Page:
Let’s take a look at another major brand that just cannot seem to get their e-commerce act together, United Airlines. In 2012, United had an issue with its award travel web engine. Frequent fliers were going to to the site to book first class travel to Hong Kong, which normally requires 120k-140k miles. But when they went to check out, they were being charged just four miles and taxes and fees amounting to a paltry $33. Once the fare was corrected, United decided to honor the fares that were already purchased, just as they did in 2008 when they inadvertently left out a $130 fuel surcharge on some tickets.
Even if they only did so because the DOT has strict commerce rules in place about changing/charging/increasing a price after the consumer has completed the transaction, United definitely benefitted from doing so in that virtually every travel blog covered the amazing move, and Twitter went all aflutter with United love (unlike the press they received after the now legendary United Breaks Guitars incident).
We’ve reviewed the error that occurred yesterday and based on these specific circumstances, we will honor the tickets.
— United (@united) September 13, 2013
One would think that a glitch that allowed tickets that normally cost travelers $8500+ to go for just $33 would have been wakeup call enough for United to get it’s system together, but it wasn’t. Things were fine for about ten months, but then had another error pop up in September of 2013. Tickets were being sold for $0 – $10 each. Again, United reviewed the situation and honored the tickets. Think that was enough for United to get its web act together? Nope! Just one month later, frequent fliers found a glitch that allowed them to book tickets all over the world for just a handful of dollars and a chunk of miles – but the miles were never debited from their accounts.
In this last example with the United.com booking engine, the airlines opted to not honor the tickets because the user knowingly and willfully exploited the glitch in order to get it to work. That makes sense and United made the right call. But let’s head back to Walmart, where the lines between right and wrong are blurred. We all know the difference between taking an advantage of a mistake and scoring a crazy deal online. The fact that it took Walmart hours to correct the problem, along with the fact that actual employees said the prices were real, and then combining it with the fact that many customers were able to physically obtain their drastically discounted products in-store has me leaning toward the side that they should have honored the sales (and not just because I was really hoping for those kayaks).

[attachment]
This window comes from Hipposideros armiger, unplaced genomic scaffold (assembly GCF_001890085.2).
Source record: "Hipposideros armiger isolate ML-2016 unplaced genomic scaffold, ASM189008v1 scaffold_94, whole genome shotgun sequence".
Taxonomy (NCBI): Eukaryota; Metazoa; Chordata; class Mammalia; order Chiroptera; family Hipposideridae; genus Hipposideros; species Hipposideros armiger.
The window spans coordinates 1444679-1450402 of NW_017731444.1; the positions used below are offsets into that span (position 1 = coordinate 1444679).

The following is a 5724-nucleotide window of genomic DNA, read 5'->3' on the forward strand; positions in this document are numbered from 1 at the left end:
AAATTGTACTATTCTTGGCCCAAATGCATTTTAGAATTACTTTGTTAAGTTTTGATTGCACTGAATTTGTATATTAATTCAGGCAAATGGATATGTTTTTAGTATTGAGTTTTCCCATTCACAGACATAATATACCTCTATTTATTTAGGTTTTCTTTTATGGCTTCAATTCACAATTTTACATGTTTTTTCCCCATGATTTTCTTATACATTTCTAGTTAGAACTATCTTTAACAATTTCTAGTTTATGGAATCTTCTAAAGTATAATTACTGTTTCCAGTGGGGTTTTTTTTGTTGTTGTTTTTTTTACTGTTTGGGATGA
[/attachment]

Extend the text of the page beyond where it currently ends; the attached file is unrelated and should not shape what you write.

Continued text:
From a legal perspective there is a lot about which to think. What laws differ in each state where you do business? What are the false advertising laws in those states? What about the case of Walmart when an official communications channel acknowledged the prices were real on certain items? Will this land them in hot water with the Federal Trade Commission or the Attorneys General of specific states? What about the fact that they honored the prices in some stores for people who could pick up their items right away, but canceled the paid for and confirmed purchases of others. Walmart does have some legal language on their website, which I was kindly directed to in an email that arrived while typing this post, explaining that errors may occur and they reserve the right to cancel orders even after confirmation of the order has been sent. I searched and found a cached copy of the page from October 29 that confirmed this language appeared on their website before the major snafu took place.
Still, this incident should provoke food for thought within the walls of your business. Walmart is a big enough brand that it won’t feel any sort of aftershock from not getting the business of me or the thousands of other people who would never otherwise shop with them. However, smaller companies, especially those working to scale their business, could tank their reputation if they handled the situation similarly to that of the discount giant.
Does your organization have a crisis management plan in place? What is the chain of command if something like this happens on your site? My guess is that you might know the first steps, but that’s not what is going to cause the problem for your company. It’s being wishy-washy about steps four or five that will hurt your business in the long run. It’s been my experience that PR departments and communications team have a good idea of how to handle unexpected situations, but often forget to immediately arm their frontline people -a/k/a community managers – with the official brand message. Lack of communication rarely makes a situation better, especially if people like Mel from Walmart are happily tweeting about like everything is business as usual.
As the digital world continues to blend in with our real-life activity, it’s ever more important that brands are thinking two steps ahead. Make sure you have in place your online and social crisis plan so you look even better coming out of a situation than before you were in it.